Wednesday, March 13, 2019

Luck of the Irish?

It is March and St Patrick’s Day is just around the corner. My mother was proudly Irish — possibly full-blooded, although family lore has it that there might be a little French in the mix. With the DNA capabilities these days, I could maybe get some clarity, but part of me likes the mystery. 

My Irish ancestors were so poor that several left Ireland in the early 1800s, before the potato famine. Some came in through Canada because Canadian ship fares were often cheaper; others came through New York. They didn’t linger long on the East Coast, but got jobs building the canals and railroads going west. They were settled in Ohio, Iowa, and Minnesota by the time the potato famine forced other family members to leave Ireland.


I remember events with my mother’s family, which at the time of my childhood still included grandparents and great uncles and aunts that were the first generation born in America. The gatherings were noisy and animated — a constant cacophony of “discussions” regarding current events, politics, and religion. In the midst of the din, it was not uncommon to witness a spontaneous recitation of some well-known poetry, or occasionally something more obscure or even original. It was a time for books to be recommended and shared. My uncle Johnny played the guitar and sang what songs were acceptable having spent 20+ years in the navy. The food was mediocre.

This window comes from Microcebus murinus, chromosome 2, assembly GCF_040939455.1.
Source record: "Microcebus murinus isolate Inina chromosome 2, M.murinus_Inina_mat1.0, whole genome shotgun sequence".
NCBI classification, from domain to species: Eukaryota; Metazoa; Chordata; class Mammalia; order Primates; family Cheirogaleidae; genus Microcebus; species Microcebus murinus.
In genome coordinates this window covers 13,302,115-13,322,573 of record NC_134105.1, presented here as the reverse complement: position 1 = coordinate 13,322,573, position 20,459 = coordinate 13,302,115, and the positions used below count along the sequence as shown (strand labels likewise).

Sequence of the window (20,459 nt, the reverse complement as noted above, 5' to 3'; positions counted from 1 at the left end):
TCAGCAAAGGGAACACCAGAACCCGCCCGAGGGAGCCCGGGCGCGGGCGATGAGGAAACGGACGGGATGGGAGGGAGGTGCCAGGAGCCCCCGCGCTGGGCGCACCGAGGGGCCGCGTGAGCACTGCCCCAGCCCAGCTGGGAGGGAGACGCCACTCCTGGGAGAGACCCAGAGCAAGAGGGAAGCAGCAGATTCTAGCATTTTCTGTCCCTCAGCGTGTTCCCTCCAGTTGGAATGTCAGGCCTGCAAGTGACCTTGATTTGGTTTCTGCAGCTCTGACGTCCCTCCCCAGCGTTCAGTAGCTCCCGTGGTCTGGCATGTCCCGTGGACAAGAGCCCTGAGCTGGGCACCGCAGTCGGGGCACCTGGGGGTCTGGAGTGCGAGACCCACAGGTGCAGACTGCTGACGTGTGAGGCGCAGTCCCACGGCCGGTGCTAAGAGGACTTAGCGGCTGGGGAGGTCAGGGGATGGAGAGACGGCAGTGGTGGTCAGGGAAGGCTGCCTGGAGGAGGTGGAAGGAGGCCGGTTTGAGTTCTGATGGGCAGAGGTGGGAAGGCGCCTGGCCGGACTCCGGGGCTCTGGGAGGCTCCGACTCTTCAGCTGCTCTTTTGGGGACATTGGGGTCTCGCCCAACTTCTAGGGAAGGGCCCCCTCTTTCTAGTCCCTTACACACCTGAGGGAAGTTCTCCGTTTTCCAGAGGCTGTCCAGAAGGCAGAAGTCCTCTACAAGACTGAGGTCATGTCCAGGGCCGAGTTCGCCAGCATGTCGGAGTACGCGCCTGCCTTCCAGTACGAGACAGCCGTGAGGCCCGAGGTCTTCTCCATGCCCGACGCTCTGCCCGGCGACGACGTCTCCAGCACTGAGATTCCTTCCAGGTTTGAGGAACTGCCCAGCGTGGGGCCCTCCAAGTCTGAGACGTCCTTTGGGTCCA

What I don’t remember are conversations about business, industry, careers, or even work. In fact, I’m not really sure what most of my Irish relatives did for their livings. It simply wasn’t a topic of conversation. Was it because it didn’t matter or because they had no historical connection to "business?” Their families came to America with no money, education, or skills. They were looking for jobs — not business opportunities. The same persons that could quote Yeats or Wilde or Joyce never spoke of great Irish industrialists or inventors.

Tuesday, February 26, 2019

TIME FOR A FEDERAL DATA PRIVACY LAW?

In Europe, privacy is considered a fundamental human right. If you are collecting, using, or sharing personal information of a European resident, you will likely have to comply with the General Data Protection Regulation (GDPR) that became effective May 25, 2018. This single comprehensive omnibus law covers all industries and sectors and applies to all member countries. Penalties for noncompliance can be severe.

The United States does not have a single comprehensive privacy law. Instead, the United States has a patchwork of federal and state laws and has taken a sectoral approach to regulating data privacy. We have laws specific to industries and type of information such as health care, financial services, telemarketing, student records, and the online collection, use, and disclosure of information from children. States enact their own laws including data breach notification laws that now exist in all 50 states. A business that experiences a data breach must comply with the state law where each individual resides.

Great for lawyers, but terrible for businesses trying to figure out compliance obligations imposed by differing state and federal standards and laws regarding data privacy and breach notification.

Wednesday, February 20, 2019